Saudi Arabia: A year of modernisation by its new crown prince Mohammed bin Salman
File photo of Saudi Crown Prince Mohammed Bin Salman. Photograph: (Reuters)
Mohammed bin Salman became the crown prince of Saudi Arabia a year ago, shaking up the ultra-conservative oil power. Here is a rundown of developments:
In a royal decree issued on June 21, 2017, King Salman ousts his nephew as crown prince and installs his 31-year-old son, Mohammed, as his heir.
Widely known as MBS, Prince Mohammed retains his role as defence minister. The move caps a meteoric rise for the young prince.
It comes at the start of a major fallout with Qatar: Riyadh and three Arab allies severe ties with Doha the same month, accusing it of supporting "terrorists" and being too close to Saudi Arabia's archrival Iran. Qatar denies the charges.
Over several days in September 2017 authorities round up at least 20 people, including influential clerics and intellectuals, in what is condemned as a crackdown on dissent by the crown prince.
Around 380 royals, ministers and business tycoons are then arrested in November in a dramatic purge led by Prince Mohammed that the government says is a move against corruption.
Many are held for weeks in the Riyadh Ritz-Carlton Hotel. Most are released after agreeing on significant financial settlements.
The monarchy ends the world's only ban on female drivers by announcing in September 2017 that they will be able to take the wheel from June 2018.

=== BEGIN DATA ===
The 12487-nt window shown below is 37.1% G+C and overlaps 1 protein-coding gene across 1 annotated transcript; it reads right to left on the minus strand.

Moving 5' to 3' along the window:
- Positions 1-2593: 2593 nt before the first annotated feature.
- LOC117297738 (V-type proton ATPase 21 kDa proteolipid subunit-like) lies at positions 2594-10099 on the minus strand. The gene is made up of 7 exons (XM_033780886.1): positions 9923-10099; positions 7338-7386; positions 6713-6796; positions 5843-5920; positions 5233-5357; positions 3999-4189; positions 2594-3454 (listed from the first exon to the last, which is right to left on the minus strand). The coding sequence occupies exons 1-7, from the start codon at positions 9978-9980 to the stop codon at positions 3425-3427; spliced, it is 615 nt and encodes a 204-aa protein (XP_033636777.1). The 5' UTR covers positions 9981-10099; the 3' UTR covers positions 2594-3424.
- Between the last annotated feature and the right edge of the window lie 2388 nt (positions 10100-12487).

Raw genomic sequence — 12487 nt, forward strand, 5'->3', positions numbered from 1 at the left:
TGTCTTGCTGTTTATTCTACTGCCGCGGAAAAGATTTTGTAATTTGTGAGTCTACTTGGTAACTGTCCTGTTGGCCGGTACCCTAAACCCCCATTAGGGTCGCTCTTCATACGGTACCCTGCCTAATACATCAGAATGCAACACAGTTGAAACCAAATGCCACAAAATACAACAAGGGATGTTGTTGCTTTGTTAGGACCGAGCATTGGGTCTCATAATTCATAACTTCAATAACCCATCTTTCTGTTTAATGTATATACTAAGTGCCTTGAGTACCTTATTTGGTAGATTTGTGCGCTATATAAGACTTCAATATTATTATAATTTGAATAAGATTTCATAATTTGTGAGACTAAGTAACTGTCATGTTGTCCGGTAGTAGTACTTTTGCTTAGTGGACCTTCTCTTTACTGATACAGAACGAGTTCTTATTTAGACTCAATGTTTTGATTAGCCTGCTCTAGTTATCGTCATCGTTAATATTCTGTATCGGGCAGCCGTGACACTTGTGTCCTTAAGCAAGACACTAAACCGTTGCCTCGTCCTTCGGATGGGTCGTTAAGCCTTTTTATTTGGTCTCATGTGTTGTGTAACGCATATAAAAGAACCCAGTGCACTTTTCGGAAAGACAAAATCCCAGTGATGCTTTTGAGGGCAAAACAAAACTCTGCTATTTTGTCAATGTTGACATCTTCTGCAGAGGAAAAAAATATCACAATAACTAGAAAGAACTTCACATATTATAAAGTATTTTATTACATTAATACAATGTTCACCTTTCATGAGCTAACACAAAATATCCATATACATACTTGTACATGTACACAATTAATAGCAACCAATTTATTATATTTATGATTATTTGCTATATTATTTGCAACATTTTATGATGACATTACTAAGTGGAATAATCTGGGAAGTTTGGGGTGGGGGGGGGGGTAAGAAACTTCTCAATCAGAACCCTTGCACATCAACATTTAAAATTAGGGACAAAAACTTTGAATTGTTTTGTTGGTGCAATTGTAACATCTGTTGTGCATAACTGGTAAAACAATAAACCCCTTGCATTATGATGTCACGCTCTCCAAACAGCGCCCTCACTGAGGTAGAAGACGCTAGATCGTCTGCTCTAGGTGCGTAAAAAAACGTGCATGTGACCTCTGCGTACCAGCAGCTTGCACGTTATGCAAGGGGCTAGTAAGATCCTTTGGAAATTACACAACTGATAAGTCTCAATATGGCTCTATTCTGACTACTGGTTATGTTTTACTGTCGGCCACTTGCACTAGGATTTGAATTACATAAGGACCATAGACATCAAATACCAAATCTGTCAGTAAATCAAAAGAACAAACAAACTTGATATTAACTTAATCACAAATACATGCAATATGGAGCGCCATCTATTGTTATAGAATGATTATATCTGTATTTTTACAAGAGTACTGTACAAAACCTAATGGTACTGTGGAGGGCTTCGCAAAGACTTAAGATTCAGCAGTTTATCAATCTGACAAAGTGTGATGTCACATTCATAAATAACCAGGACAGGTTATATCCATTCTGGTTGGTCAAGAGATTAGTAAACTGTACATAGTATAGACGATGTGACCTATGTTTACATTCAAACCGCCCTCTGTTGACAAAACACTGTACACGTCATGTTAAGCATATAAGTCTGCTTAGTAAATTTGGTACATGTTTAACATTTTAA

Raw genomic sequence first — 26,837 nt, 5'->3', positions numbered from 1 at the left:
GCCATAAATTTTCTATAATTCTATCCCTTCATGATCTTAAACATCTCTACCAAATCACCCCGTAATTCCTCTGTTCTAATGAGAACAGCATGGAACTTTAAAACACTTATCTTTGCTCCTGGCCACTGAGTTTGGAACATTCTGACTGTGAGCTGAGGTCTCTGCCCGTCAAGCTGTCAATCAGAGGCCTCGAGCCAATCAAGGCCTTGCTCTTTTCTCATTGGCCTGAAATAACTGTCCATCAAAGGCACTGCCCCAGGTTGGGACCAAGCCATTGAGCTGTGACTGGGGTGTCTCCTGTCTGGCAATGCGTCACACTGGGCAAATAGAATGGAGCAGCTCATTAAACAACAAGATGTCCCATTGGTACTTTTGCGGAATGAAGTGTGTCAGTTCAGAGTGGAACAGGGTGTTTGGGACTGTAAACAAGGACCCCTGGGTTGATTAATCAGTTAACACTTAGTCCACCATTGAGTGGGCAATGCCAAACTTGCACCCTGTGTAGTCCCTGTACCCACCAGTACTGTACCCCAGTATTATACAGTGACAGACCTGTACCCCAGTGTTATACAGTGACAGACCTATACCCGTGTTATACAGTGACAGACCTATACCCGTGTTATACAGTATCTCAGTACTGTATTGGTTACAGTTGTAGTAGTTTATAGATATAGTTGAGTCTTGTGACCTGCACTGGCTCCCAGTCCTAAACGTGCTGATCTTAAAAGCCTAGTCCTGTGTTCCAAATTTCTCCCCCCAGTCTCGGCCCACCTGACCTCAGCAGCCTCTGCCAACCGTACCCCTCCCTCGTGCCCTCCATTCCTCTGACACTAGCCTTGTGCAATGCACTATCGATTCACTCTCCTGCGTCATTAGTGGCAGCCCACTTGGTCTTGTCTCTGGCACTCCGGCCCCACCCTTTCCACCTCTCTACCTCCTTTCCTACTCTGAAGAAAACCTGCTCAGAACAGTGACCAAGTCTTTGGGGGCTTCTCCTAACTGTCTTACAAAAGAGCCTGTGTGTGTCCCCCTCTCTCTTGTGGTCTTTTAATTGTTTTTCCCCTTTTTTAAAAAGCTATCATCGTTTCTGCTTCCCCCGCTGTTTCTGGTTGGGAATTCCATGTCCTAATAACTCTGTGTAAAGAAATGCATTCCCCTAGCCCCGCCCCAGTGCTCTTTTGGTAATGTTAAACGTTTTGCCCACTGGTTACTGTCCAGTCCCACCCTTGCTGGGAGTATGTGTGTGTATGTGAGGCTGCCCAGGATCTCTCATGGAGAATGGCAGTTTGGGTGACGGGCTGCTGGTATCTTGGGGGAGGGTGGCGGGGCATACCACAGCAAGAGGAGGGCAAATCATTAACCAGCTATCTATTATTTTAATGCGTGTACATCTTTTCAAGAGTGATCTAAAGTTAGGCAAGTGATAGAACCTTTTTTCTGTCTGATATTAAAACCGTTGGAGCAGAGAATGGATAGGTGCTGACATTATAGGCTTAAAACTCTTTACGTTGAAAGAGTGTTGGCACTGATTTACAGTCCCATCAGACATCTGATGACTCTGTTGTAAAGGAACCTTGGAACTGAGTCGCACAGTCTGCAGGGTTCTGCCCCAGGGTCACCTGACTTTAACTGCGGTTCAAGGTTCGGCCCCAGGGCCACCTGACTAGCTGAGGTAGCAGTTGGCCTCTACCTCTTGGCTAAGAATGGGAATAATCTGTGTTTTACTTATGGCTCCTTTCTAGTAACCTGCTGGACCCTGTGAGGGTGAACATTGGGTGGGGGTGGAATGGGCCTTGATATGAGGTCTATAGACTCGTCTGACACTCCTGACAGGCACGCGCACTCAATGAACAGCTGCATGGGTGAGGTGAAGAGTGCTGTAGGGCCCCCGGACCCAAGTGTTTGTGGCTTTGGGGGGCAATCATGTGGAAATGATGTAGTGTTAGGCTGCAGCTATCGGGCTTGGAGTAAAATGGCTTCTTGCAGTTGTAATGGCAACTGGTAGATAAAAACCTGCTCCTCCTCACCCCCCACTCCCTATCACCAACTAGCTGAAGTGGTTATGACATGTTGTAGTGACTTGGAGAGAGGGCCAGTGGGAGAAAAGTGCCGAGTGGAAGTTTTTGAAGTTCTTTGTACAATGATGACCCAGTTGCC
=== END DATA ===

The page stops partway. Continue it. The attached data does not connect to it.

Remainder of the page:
It is the most striking of a series of reforms since the installation of Prince Mohammed, who is also the architect of a wide-ranging plan for social and economic change, called Vision 2030, that is approved before his appointment.
Other reforms include reopening cinemas + and allowing both sexes to attend concerts. However Saudi women remain under various restrictions and the authorities are accused of continuing crackdowns on rights activists.
In November 2017 Lebanese Prime Minister Saad Hariri announces in a televised address from Riyadh that he is resigning, citing Iran's "grip" on his country.
Saudi Arabia is accused of forcing his hand to make a stand against the influence of Iran and its ally in Lebanon, Hezbollah.
Hariri, supported by Saudi Arabia for years, spends two weeks in Riyadh amid speculation he cannot leave until France intervenes and he withdraws his resignation.
The crown prince in November 2017 accuses Iran of "direct military aggression" by supplying ballistic missiles to rebels in neighbouring Yemen.
Days before, Saudi forces intercepted a ballistic missile near Riyadh international airport that was fired by the rebels.
Riyadh entered the Yemeni conflict in 2015 at the head of an Arab military coalition supporting the government against the Iran-allied Huthi rebels.
Prince Mohammed says in March 2018 that if Iran develops a nuclear weapon, Riyadh will do so too. In an interview with CBS television, he also likens Iran's supreme leader with Hitler, saying he "wants to create his own project in the Middle East".
Riyadh holds deep reservations over the 2015 accord aimed at controlling Iran's nuclear ambitions and hails President Donald Trump's announcement in May that the United States is withdrawing from the deal.
In March the prince embarks on his first foreign tour as heir, visiting Egypt and Britain -- where he lunches with Queen Elizabeth II -- and spending two weeks in the United States, where he meets Trump and other political and industry leaders. He also goes to France and Spain.
In what appeared to be another shift, Prince Mohammed says in a magazine interview in April that Israelis, as well as Palestinians ", have the right to have their own land".
King Salman however later reaffirms Riyadh's "steadfast" support for the Palestinian cause.